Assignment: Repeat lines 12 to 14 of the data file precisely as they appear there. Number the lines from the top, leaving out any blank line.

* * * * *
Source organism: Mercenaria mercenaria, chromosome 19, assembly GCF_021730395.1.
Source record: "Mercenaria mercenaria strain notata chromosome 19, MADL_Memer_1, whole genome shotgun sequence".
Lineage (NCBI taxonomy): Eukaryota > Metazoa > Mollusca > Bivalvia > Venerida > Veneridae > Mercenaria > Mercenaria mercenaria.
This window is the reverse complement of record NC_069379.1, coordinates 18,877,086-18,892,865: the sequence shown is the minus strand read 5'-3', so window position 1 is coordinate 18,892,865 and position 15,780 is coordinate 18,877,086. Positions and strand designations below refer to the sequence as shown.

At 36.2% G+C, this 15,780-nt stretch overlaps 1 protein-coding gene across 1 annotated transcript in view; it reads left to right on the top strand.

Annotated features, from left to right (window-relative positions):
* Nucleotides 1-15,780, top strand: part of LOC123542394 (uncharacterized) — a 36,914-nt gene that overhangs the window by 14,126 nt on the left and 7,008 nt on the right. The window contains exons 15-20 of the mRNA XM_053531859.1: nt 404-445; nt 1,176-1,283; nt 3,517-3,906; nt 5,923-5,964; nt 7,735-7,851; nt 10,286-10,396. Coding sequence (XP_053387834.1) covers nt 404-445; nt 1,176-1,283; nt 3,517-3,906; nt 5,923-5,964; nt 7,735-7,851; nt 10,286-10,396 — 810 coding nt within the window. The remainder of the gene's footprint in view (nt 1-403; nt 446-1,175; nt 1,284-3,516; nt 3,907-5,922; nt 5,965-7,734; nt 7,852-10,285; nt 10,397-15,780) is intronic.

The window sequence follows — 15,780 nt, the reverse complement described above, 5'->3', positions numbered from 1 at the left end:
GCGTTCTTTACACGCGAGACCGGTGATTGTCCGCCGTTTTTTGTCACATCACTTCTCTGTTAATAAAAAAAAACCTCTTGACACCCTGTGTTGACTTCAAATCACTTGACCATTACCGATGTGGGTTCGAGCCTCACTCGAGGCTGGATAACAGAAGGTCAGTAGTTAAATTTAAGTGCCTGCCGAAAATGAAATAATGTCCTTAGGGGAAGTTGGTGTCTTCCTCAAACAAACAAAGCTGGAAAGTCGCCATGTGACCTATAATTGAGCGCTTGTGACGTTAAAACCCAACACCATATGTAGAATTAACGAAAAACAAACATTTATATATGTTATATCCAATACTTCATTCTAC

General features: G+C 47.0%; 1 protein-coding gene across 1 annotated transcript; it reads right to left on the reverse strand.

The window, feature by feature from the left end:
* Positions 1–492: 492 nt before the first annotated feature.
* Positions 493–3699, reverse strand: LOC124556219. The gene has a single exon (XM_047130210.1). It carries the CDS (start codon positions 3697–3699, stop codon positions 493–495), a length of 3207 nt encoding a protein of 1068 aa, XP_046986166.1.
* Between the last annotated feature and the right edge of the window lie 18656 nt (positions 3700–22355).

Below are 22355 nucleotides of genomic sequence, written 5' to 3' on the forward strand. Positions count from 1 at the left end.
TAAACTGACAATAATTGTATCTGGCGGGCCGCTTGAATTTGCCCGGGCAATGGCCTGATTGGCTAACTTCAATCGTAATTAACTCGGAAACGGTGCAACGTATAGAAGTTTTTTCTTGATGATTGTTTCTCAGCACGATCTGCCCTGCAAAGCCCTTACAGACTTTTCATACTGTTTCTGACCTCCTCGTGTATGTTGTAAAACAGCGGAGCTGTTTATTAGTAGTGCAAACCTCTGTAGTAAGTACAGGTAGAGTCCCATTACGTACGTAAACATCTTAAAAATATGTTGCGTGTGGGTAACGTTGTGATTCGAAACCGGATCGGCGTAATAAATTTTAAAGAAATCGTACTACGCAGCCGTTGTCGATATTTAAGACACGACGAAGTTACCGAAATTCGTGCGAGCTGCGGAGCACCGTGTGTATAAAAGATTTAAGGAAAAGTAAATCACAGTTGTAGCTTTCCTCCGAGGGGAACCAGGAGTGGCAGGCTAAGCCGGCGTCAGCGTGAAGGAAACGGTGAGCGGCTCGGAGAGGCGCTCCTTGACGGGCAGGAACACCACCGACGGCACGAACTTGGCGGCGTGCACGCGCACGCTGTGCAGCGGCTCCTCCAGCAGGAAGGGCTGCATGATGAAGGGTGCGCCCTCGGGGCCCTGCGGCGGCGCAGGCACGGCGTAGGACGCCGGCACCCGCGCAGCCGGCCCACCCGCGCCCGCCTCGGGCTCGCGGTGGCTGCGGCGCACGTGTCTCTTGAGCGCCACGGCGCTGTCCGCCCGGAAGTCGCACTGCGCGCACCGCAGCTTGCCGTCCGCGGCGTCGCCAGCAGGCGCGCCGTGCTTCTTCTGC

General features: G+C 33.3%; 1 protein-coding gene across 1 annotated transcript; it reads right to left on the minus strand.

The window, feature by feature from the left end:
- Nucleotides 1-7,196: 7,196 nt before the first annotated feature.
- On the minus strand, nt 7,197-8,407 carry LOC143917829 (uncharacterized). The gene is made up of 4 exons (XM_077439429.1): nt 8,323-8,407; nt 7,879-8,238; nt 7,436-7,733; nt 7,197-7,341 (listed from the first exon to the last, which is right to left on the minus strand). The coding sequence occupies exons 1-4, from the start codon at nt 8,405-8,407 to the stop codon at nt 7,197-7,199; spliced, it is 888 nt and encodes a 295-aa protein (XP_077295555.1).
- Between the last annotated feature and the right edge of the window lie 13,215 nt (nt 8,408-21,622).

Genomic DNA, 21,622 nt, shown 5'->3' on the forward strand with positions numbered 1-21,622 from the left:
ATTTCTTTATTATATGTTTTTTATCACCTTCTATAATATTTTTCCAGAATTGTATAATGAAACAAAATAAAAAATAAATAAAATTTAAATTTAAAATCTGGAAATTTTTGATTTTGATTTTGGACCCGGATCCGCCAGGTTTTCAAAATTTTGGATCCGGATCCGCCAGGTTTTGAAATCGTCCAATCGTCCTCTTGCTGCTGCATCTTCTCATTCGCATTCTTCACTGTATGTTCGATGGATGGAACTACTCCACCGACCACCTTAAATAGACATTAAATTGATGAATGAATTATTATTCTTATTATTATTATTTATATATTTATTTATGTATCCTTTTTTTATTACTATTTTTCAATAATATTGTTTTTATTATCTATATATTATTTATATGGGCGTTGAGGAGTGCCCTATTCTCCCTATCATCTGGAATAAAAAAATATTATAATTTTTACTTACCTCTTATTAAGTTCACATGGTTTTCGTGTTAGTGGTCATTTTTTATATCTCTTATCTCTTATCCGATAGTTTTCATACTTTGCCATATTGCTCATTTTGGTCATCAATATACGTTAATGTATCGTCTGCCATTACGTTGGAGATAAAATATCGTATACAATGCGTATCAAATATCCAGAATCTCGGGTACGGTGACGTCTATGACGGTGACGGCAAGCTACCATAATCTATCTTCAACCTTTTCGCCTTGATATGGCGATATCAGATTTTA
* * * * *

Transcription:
* Positions 1–492: 492 nt before the first annotated feature.
* Positions 493–3699, reverse strand: LOC124556219. The gene has a single exon (XM_047130210.1). It carries the CDS (start codon positions 3697–3699, stop codon positions 493–495), a length of 3207 nt encoding a protein of 1068 aa, XP_046986166.1.
* Between the last annotated feature and the right edge of the window lie 18656 nt (positions 3700–22355).